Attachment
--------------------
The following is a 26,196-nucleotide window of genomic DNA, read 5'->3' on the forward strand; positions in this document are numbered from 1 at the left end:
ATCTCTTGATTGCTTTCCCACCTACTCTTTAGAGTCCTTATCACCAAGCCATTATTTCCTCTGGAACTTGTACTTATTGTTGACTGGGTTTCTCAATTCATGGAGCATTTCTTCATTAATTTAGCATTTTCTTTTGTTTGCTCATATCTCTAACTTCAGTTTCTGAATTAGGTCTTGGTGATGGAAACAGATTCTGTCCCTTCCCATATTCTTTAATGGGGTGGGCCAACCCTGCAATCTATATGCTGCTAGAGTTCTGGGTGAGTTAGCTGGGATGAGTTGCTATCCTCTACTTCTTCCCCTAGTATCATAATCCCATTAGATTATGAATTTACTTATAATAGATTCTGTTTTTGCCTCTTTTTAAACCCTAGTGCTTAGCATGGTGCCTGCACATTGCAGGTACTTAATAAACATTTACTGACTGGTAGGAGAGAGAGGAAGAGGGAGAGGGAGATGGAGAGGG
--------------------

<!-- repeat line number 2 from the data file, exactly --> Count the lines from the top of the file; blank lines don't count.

ATCTCTTGATTGCTTTCCCACCTACTCTTTAGAGTCCTTATCACCAAGCCATTATTTCCTCTGGAACTTGTACTTATTGTTGACTGGGTTTCTCAATTCATGGAGCATTTCTTCATTAATTTAGCATTTTCTTTTGTTTGCTCATATCTCTAACTTCAGTTTCTGAATTAGGTCTTGGTGATGGAAACAGATTCTGTCCCTTCCCATATTCTTTAATGGGGTGGGCCAACCCTGCAATCTATATGCTGCTAGAGTTCTGGGTGAGTTAGCTGGGATGAGTTGCTATCCTCTACTTCTTCCCCTAGTATCATAATCCCATTAGATTATGAATTTACTTATAATAGATTCTGTTTTTGCCTCTTTTTAAACCCTAGTGCTTAGCATGGTGCCTGCACATTGCAGGTACTTAATAAACATTTACTGACTGGTAGGAGAGAGAGGAAGAGGGAGAGGGAGATGGAGAGGG